There were downsides, though. Drew Ginsburg served as the token gay on Bravo’s teeth-clenching Most Eligible: Dallas, and the women on Big Rich Texas seemed a bit clichéd. But none were more polarizing than the cast of Logo’s The A-List: Dallas. Whether people loved or hated it, the six 20somethings (five gays, one girl) reflected stereotypes that made people cringe. Gaultier makes Dallas his runway. The Dallas Museum of Art scored a coup, thanks to couture. The Fashion World of Jean Paul Gaultier: From the Sidewalk to the Catwalk not only featured the work of the famed designer, but was presented the designs in an innovative manner. Nothing about it was stuffy. Seeing his iconic designs in person is almost a religious experience — especially when its Madonna’s cone bra. Gaultier reminded us that art is more than paintings on a wall. (A close runner-up: The Caravaggio exhibit in Fort Worth.) The Return of Razzle Dazzle. ­­There was speculation whether Razzle Dazzle could actually renew itself after a near-decade lull, but the five-day spectacular was a hallmark during National Pride Month in June, organized by the Cedar Springs Merchant Association. The event started slowly with the wine walk but ramped up to the main event street party headlined by rapper Cazwell. Folding in the MetroBall with Deborah Cox, the dazzle had returned with high-profile entertainment and more than 10,000 in attendance on the final night. A Gathering pulled it together. TITAS executive director Charles Santos took on the daunting task of producing A Gathering, a collective of area performance arts companies, commemorating 30 years of AIDS. Groups such as the Dallas Opera, Turtle Creek Chorale and Dallas Theater Center donated their time for this one-of-a-kind show with all proceeds benefiting Dallas’ leading AIDS services organizations. And it was worth it. A stirring night of song, dance and art culminated in an approximate 1,000 in attendance and $60,000 raised for local charities. Bravo, indeed. The Bronx closed after 35 years. Cedar Springs isn’t short on its institutions, but when it lost The Bronx, the gayborhood felt a real loss. For more than three decades, the restaurant was home to many Sunday brunches and date nights in the community. We were introduced to Stephan Pyles there, and ultimately, we just always figured on it being there as part of the fabric of the Strip. A sister company to the neighboring Warwick Melrose bought the property with rumors of expansion. But as yet, the restaurant stands steadfast in its place as a reminder of all those memories that happened within its walls and on its plates.  The Omni changed the Dallas skyline. In November, The Omni Dallas hotel opened the doors to its 23-story structure and waited to fill it’s 1,000 rooms to Dallas visitors and staycationers. Connected to the Dallas Convention Center, the ultra-modern hotel is expected to increase the city’s convention business which has the Dallas Visitors and Conventions Bureau salivating — as they should. The hotel brought modern flair to a booming Downtown and inside was no different. With quality eateries and a healthy collection of art, including some by gay artists Cathey Miller and Ted Kincaid, the Omni quickly became a go-to spot for those even from Dallas. SPORTS The Super Bowl came to town. Although seeing the Cowboys make Super Bowl XLV would have been nice for locals, the event itself caused a major stir, both good and bad. Ticketing issues caused a commotion with some disgruntled buyers and Jerry Jones got a bad rap for some disorganization surrounding the game. But the world’s eyes were on North Texas as not only the game was of a galactic measure, but the celebs were too. From Kardashians to Ke$ha to Kevin Costner, parties and concerts flooded the city and the streets. The gays even got in on the action. Despite crummy weather, the Super Street Party was billed as the “world’s first ever gay Super Bowl party.” The ice and snow had cleared out and the gays came out, (and went back in to the warmer clubs) to get their football on. The XLV Party at the Cotton Bowl included a misguided gay night with acts such as Village People, Lady Bunny and Cazwell that was ultimately canceled. The Mavericks won big. The Mavs are like the boyfriend you can’t let go of because you see how much potential there is despite his shortcomings. After making the playoffs with some just-misses, the team pulled through to win against championship rivals, Miami Heat, who beat them in 2006. In June, the team cooled the Heat in six games, taking home its first NBA Championship, with Dirk Nowitzki appropriately being named MVP. The Rangers gave us faith. Pro sports ruled big in these parts. The Mavericks got us in the mood for championships and the Texas Rangers almost pulled off a victory in the World Series. With a strong and consistent showing for the season, the Rangers went on to defend their AL West Division pennant. Hopes were high as they handily defeated the Detroit Tigers in game six, but lost the in the seventh game. Although it was a crushing loss, the Texas Rangers proved why we need to stand by our men.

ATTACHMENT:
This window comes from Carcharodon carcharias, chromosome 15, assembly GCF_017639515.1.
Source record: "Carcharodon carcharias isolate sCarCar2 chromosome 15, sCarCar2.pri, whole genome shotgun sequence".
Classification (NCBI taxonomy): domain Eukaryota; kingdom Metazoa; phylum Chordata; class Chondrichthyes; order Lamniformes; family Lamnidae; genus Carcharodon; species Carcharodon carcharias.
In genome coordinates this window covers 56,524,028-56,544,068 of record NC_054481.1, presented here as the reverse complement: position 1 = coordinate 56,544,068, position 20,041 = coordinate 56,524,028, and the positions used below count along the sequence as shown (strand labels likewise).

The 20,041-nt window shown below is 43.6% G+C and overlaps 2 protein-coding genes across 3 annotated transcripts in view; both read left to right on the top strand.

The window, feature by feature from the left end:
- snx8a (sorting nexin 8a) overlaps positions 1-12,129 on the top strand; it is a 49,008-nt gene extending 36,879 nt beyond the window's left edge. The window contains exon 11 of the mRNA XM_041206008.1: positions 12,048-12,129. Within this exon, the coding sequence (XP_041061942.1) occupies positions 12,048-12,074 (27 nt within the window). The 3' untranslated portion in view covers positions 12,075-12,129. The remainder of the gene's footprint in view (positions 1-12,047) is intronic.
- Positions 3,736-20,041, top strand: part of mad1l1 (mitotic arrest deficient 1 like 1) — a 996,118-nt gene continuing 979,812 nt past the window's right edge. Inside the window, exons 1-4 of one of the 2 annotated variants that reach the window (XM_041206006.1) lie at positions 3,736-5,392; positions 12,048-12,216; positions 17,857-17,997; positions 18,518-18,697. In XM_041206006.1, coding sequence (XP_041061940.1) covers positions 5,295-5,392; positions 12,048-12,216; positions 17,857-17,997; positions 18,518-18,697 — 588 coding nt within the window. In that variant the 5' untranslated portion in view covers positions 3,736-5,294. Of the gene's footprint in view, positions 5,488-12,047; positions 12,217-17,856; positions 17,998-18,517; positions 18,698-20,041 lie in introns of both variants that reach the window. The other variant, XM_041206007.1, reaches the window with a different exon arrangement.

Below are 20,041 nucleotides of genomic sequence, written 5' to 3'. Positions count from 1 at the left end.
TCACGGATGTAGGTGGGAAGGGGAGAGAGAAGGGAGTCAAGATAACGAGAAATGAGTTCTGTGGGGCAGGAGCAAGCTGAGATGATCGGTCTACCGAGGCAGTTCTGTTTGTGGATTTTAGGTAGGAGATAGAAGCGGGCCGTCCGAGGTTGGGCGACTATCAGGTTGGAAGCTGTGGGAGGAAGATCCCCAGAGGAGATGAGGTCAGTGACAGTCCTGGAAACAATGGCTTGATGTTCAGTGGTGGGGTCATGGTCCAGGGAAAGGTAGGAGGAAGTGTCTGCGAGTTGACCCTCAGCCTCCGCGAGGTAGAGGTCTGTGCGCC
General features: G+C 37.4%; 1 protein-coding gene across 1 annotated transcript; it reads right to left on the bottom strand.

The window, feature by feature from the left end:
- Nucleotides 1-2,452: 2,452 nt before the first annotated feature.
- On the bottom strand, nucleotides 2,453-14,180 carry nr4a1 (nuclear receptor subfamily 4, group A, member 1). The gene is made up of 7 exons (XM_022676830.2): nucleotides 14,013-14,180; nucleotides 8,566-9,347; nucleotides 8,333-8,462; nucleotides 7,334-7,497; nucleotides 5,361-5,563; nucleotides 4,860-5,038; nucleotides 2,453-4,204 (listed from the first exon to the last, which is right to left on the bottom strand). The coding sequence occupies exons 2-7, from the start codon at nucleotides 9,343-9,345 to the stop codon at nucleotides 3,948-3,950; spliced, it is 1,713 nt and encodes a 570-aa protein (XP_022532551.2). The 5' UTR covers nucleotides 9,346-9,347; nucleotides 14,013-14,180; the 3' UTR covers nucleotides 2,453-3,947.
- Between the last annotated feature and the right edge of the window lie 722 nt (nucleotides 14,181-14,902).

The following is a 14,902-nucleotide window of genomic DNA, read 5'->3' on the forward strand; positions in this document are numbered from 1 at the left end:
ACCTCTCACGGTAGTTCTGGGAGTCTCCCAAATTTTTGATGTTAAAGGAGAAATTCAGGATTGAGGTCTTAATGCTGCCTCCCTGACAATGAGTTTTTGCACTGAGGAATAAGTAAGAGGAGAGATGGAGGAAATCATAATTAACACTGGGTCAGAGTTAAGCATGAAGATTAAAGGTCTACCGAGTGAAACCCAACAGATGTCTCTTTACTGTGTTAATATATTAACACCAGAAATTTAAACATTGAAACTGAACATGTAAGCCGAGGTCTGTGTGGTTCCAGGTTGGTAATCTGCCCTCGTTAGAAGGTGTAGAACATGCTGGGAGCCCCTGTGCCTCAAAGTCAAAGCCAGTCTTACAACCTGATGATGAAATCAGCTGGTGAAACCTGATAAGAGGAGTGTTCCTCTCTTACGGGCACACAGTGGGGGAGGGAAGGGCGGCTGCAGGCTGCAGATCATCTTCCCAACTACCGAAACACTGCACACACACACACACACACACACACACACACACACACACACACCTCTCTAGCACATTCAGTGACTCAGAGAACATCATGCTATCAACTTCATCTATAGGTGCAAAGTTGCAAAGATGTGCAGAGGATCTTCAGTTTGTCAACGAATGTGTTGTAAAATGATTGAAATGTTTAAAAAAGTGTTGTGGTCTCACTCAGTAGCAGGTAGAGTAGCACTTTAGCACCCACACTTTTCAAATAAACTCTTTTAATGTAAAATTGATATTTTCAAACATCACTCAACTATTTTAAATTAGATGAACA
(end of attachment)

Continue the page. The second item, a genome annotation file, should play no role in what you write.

— Rich Lopez